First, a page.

Complainant lastly alleges that Respondent’s sole purpose for registering and acquiring the disputed domain name is to divert and/or to mislead customers as to the source or origin of specific goods and related information. The content presently at the website in question is highly likely to confuse consumers, as the site purports to offer a search function for products on which Complainant’s registered trademark is used (e.g., seals ands bearings), and directs users to third-party sites unaffiliated with Complainant.
B. Respondent contends as follows:
Respondent states in its Response that Respondent agrees to the relief requested by Complainant; that is, that the Panel order the immediate transfer of the disputed domain name to Complainant. Respondent says that this agreement is not an admission to the three elements of ¶ 4(a) of the Policy, but rather is an offer of “unilateral consent to transfer” as prior panels have deemed it”.
Given Respondent’s offer to transfer, and the various options upon which the Panel may proceed, Respondent requests that the Panel be conscious of Rule 10(c)’s caution for true expedition. Therefore, Respondent requests a finding by the Panel that Respondent’s “unilateral consent to transfer” serve as a basis for the Panel’s immediate order for transfer, without an analysis of the elements of ¶ 4(a) of the Policy.
Respondent’s unilateral consent to transfer serves as a basis for the Panel’s immediate order for transfer, without an analysis of the elements of ¶ 4(a) of the Policy.
Paragraph 15(a) of the Rules for Uniform Domain Name Dispute Resolution Policy (the “Rules”) instructs this Panel to “decide a complaint on the basis of the statements and documents submitted in accordance with the Policy, these Rules and any rules and principles of law that it deems applicable.”
Paragraph 4(a) of the Policy requires that the Complainant must prove each of the following three elements to obtain an order that a domain name should be cancelled or transferred:
(1) the domain name registered by the Respondent is identical or confusingly similar to a trademark or service mark in which the Complainant has rights;
(2) the Respondent has no rights or legitimate interests in respect of the domain name; and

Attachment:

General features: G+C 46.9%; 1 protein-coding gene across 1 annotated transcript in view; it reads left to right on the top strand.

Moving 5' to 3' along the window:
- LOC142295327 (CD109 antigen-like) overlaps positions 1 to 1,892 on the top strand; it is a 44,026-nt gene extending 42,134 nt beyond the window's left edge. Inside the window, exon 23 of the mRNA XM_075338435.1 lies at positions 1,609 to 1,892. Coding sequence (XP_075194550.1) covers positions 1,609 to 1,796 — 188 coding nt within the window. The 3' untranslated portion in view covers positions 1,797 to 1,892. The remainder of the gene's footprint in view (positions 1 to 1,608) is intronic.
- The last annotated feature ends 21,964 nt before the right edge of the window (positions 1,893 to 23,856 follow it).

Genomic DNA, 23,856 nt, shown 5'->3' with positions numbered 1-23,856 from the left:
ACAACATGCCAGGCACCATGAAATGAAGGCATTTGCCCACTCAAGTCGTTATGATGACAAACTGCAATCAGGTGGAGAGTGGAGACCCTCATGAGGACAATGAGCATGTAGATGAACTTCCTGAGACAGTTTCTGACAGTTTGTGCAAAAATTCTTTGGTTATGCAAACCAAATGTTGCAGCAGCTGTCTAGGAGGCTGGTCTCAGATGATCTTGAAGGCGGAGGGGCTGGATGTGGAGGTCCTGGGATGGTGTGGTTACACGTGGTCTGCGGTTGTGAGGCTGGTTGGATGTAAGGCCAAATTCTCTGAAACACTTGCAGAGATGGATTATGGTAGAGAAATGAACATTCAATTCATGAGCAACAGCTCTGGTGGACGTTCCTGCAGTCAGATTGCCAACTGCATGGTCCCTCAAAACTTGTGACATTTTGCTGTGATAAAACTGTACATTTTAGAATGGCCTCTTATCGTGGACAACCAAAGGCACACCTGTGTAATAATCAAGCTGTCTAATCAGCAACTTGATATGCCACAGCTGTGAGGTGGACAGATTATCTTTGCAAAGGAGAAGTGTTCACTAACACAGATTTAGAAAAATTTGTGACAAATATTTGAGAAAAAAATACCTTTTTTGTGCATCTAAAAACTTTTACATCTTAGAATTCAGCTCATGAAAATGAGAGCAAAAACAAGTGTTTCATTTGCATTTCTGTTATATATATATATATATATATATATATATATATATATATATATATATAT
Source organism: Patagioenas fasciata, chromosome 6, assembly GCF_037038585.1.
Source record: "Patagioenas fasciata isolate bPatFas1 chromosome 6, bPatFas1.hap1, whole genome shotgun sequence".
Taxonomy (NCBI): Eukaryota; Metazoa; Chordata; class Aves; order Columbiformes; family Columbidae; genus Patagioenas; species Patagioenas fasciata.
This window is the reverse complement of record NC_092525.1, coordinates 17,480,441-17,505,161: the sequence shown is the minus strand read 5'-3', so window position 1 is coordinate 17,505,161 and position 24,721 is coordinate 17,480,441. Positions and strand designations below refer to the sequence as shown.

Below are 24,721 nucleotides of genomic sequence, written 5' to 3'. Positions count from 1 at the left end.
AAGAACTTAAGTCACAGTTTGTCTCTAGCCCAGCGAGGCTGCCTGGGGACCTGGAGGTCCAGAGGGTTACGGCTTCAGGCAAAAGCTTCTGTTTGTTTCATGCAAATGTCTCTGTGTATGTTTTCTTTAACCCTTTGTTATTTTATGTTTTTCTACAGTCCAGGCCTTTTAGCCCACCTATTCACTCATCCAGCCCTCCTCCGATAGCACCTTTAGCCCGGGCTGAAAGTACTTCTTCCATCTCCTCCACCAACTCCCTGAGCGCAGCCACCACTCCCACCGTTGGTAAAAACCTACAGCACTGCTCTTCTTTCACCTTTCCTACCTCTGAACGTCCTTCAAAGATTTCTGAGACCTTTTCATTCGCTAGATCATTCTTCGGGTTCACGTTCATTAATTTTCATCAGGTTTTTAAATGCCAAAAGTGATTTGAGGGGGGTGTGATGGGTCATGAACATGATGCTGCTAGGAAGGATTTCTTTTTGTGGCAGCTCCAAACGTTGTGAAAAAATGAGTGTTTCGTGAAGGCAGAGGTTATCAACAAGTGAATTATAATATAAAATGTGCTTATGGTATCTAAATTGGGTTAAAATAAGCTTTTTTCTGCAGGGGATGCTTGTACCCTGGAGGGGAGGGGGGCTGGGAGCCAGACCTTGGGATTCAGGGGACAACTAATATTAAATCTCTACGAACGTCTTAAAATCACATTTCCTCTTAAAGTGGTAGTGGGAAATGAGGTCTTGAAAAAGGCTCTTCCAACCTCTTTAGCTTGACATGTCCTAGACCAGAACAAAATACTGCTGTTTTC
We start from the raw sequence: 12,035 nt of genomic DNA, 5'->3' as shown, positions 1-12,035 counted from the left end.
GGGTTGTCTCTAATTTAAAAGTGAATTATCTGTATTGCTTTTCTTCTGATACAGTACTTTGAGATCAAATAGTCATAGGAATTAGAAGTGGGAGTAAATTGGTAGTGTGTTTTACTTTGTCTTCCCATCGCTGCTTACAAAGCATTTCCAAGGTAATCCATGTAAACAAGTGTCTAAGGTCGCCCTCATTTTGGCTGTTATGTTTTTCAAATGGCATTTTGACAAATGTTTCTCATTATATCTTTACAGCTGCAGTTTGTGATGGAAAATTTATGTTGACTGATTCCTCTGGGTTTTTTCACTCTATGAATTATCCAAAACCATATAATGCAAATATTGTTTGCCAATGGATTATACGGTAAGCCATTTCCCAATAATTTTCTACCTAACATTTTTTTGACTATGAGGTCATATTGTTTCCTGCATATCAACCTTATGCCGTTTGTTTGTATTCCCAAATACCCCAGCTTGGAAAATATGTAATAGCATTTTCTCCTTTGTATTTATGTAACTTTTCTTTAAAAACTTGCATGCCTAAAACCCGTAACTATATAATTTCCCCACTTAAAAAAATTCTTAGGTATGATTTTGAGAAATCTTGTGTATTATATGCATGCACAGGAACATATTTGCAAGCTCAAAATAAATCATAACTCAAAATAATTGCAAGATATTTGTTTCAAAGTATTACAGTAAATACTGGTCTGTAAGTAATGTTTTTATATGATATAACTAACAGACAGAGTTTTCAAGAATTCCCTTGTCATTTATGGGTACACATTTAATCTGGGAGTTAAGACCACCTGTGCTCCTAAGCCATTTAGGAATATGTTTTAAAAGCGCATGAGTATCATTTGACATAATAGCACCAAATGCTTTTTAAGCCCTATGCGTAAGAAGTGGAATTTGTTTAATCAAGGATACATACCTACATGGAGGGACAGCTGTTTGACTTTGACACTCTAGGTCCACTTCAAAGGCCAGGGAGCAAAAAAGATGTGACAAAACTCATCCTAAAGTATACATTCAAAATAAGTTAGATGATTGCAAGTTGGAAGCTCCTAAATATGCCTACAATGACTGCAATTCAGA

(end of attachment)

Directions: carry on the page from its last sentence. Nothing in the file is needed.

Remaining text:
(3) the domain name has been registered and is being used in bad faith.
The Panel has reviewed the statements and documents submitted in accordance with the Policy, Policy Rules, and rules and principles of law that it deems applicable.
In the case at bar, Respondent, in his Response, states that “Respondent agrees to the relief requested by the Complainant and will, upon order of the Panel, do so. This is not an admission to the three elements of 4(a) of the policy but rather an offer of “unilateral consent to transfer” as prior Panels have deemed it.”
Paragraph 4(a) of the Policy requires Complainant to prove the above-cited three
elements of the Policy to obtain an Order that a domain name should be transferred or cancelled.
This Panel rules that Complainant’s burden of proof is alleviated where Respondent has tendered an offer, in the form of an agreement, with Complainant’s request for relief that Respondent’s domain name be transferred from Respondent to Complainant. Lex non requirit verificari quod apparet curiae. The law does not require that to be verified [or proved] which is apparent to the court. Blacks Law Dictionary, Centennial Edition, p. 912. Similarly, the Panel is alleviated of the duty to analyze or verify Complainant’s proffered evidence and may proceed summarily to order the transfer of the disputed domain name.
A prior panel, faced with a like issue, decided to transfer the domain name registration where the respondent stipulated to the transfer. See Boehringer Ingelheim Int’l GmbH v. Modern Ltd.-- Cayman Web Dev., FA 133625 (Nat. Arb. Forum Jan. 9, 2003) (transferring the domain registration where the respondent has stipulated to the transfer); see also, Disney Enters., Inc. v. Morales, FA 475191 (Nat. Arb. Forum June 24, 2005) (“[U]nder such circumstances, where Respondent has agreed to comply with Complainant’s request, the Panel felt it to be expedient and judicial to forego the traditional UDRP analysis and order the transfer of the domain names.”).
Having established that Respondent has consented to judgment in favor of Complainant and that the Panel is thereby authorized to forego the traditional UDRP analysis and to order the immediate transfer of the disputed domain name, the Panel concludes that relief shall be GRANTED.
Accordingly, it is Ordered that the <pivot-works.com> domain name be TRANSFERRED from Respondent to Complainant.
Carol M. Stoner,
Dated: June 18, 2008